Later, the book discusses the preparations for battle taken by Abu Yusuf and his men against the Nigerian regime, in the framework of which he called on his men to sell their property to purchase weapons, and he began to organize his army and appoint commanders under him. The books goes on to explain that during the battles between Abu Yusuf’s group and the Nigerian security forces, Sheikh Abu Yusuf was killed, which fanned the flames of the mujahideen’s battle in West Africa. After Abu Yusuf’s death, his deputy, Shekau, was chosen to lead the organization.
The book presents Shekau’s modest start and his “difficult nomadic life”, and details his qualities that helped him gain the trust of Abu Yusuf and the group’s operatives. He adds that when Abu Yusuf went out to preach jihad, Shekau was one of the first to join him and helped him to carry out dawah. Shekau’s lectures were passionate and simple, and he was persuasive. Because of these characteristics, Abu Yusuf preferred Shekau over the other preachers and made him his deputy, which the authors claim was “a mistake” because Abu Yusuf did not recognize Shekau’s extremism, which was expressed after he was elected leader of the organization.
The book also sheds light on the connection between Boko Haram and Al-Qaeda after Abu Yusuf’s death in 2009. For example, it states that Shekau’s organization received guidance, assistance and training from Al-Qaeda in the Islamic Maghreb (AQIM), and that the link between Shekau and Al-Qaeda was strengthened. As a result of the strengthening of Shekau’s organization, its mujahideen began carrying out many terrorist attacks in northern Nigeria, apparently due to Al-Qaeda’s assistance. The book goes on to explain how Shekau’s tyrannical leadership style gradually led the group to split. According to the book, the first signs of extremism in Shekau appeared slowly, as he gradually expanded the concept of takfir. At first, he made accusations of heresy even in cases where it could be explained by lack of knowledge, and later he even accused all Muslims living in infidel lands of heresy. In addition, he started to accuse his own people of treason, which led to a split and to the establishment of a new group named “Ansar al-Muslimin fi Bilad al-Sudan (Ansaru)” (Vanguards for the Protections of Muslims in Black Africa). The book also notes that “Ansaru” was influenced by the ideas of Al-Qaeda, while Shekau rejected Al-Qaeda’s advice in its attempt to dissuade him from his extremism.
Regarding the connection between Boko Haram and the Islamic State, the book confirms that Shekau swore allegiance to the IS reluctantly in 2015 after the senior command group persuaded him to do so. According to the book, after the commanders appointed by Abu Yusuf were killed in battles against the Nigerian regime, Shekau exploited the situation to change the group’s ways to the extremist principles of the Khawarij. He started killing at a whim, such that his men were no longer safe and his soldiers became highway robbers. As a result, the organization became disorganized to the point that his commanders swore allegiance to the IS in order to save the organization, which also forced Shekau to swear allegiance to the IS to avoid losing his position.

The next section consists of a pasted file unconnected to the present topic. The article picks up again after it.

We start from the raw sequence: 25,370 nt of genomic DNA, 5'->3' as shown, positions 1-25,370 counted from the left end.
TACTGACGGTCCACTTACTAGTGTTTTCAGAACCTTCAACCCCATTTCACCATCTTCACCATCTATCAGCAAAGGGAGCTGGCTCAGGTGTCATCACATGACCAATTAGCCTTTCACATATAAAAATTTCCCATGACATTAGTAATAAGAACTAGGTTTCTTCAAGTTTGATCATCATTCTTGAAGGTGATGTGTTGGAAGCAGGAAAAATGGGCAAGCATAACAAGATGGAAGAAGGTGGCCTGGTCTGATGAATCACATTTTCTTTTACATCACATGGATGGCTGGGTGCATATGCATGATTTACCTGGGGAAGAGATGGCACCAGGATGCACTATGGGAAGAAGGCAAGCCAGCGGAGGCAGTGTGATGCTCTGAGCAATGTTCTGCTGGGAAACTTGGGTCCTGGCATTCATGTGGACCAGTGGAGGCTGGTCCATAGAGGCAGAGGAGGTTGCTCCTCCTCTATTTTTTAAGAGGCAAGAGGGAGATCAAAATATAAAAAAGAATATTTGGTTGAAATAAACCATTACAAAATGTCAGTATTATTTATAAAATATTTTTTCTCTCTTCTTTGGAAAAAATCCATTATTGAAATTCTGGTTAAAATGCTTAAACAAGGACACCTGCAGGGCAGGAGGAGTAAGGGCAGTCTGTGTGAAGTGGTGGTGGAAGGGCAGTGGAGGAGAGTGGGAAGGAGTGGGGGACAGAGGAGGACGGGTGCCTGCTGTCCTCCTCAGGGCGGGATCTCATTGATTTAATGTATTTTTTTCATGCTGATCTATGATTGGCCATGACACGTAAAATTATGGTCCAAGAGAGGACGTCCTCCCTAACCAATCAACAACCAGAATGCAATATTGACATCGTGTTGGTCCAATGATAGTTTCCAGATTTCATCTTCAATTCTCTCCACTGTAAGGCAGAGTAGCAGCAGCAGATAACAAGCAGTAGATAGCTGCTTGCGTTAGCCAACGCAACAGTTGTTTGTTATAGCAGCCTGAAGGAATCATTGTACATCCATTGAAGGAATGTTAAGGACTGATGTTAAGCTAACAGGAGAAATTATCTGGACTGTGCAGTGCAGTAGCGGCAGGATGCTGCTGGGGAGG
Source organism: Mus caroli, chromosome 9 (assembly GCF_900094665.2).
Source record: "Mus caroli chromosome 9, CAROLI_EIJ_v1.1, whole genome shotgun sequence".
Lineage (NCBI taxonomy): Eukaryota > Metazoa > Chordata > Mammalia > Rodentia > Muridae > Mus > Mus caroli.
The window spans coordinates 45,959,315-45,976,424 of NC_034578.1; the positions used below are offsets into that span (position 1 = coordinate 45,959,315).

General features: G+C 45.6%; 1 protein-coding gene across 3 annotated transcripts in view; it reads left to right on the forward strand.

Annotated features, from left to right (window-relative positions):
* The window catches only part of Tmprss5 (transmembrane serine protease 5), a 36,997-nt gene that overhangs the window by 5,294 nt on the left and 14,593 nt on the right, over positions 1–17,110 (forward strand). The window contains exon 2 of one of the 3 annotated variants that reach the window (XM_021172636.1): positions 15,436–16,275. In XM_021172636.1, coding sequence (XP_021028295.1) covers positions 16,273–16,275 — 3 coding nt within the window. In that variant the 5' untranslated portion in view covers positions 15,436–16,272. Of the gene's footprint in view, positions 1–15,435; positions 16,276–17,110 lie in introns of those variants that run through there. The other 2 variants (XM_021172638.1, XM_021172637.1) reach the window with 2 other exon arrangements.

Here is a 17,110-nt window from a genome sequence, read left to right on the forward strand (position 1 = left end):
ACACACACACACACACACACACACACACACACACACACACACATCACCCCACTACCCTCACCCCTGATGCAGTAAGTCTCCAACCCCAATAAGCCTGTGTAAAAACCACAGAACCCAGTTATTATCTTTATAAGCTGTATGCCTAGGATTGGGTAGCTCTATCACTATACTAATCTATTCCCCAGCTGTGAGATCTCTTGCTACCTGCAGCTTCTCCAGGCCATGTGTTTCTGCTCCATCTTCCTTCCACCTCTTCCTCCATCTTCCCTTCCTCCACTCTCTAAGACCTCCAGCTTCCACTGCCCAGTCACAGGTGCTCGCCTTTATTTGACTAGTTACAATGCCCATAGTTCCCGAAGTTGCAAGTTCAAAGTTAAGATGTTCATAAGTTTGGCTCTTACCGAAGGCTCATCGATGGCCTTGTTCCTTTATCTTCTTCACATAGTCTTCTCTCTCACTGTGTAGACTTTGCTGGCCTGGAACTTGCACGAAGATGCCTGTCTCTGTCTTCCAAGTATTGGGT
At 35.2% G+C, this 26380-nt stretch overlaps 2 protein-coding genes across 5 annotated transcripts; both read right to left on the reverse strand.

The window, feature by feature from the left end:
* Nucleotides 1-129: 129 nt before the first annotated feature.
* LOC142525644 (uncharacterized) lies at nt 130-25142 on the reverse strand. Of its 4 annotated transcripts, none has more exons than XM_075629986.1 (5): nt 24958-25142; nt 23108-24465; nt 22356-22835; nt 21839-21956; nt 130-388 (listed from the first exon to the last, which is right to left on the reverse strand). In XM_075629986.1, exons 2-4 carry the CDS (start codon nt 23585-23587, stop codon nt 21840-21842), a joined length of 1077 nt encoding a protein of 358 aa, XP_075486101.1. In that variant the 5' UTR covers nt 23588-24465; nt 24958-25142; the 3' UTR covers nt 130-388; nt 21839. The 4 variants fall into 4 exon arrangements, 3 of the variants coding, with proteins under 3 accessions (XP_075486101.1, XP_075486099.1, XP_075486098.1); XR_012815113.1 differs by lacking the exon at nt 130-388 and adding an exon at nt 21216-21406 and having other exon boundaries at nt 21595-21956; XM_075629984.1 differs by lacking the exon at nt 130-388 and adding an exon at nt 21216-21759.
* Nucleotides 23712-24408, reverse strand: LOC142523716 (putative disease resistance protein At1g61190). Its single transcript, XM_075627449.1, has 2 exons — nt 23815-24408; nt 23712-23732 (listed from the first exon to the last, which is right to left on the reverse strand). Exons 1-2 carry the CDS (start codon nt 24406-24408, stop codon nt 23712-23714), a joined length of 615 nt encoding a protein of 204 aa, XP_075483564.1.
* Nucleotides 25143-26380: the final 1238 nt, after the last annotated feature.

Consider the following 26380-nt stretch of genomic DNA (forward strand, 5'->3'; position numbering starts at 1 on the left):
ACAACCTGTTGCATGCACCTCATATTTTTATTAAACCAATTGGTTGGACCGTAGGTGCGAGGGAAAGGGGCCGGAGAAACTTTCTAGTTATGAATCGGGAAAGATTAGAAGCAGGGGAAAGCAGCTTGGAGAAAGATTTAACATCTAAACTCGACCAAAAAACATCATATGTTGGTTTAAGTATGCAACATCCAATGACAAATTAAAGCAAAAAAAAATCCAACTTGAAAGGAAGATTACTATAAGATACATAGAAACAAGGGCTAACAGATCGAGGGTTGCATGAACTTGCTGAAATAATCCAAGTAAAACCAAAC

Nevertheless, the book emphasizes how Shekau refused to obey the instructions he received from the IS, and even prevented members of the organization from traveling to Libya for fear that they would inform on him to the IS. In light of its dissatisfaction with Shekau’s behavior, the IS appointed Abu Musab al-Barnawi as the leader of the organization’s wing in West Africa.
The second section of the book includes a refutation of Shekau’s ideas, which are considered extremist by the IS, and an explanation of the harmful consequences of these ideas. In the book, it is claimed that Shekau’s traits are consistent with those of the Khawarij, since Shekau revived the tenets of the Muslim religion and broadened the concept of takfir so that anyone who was not part of his group was, in fact, accused of heresy. In addition, he adapted and interpreted the texts of the Quran according to his needs.
The book adds that Shekau claimed to have reached the rank of mufti and issued fatwas against those who turned against him in the Ansar al-Muslimin fi Bilad al-Sudan group. He also claimed that he was able to issue fatwas on issues about which there is no explicit law (Ijtih?d). The author notes that since Shekau did not have the knowledge of a cleric, he distorted many issues and misled his people, and made statements in areas he had no knowledge of.
Shekau’s extremist ideas for which he was dubbed a Khawarij: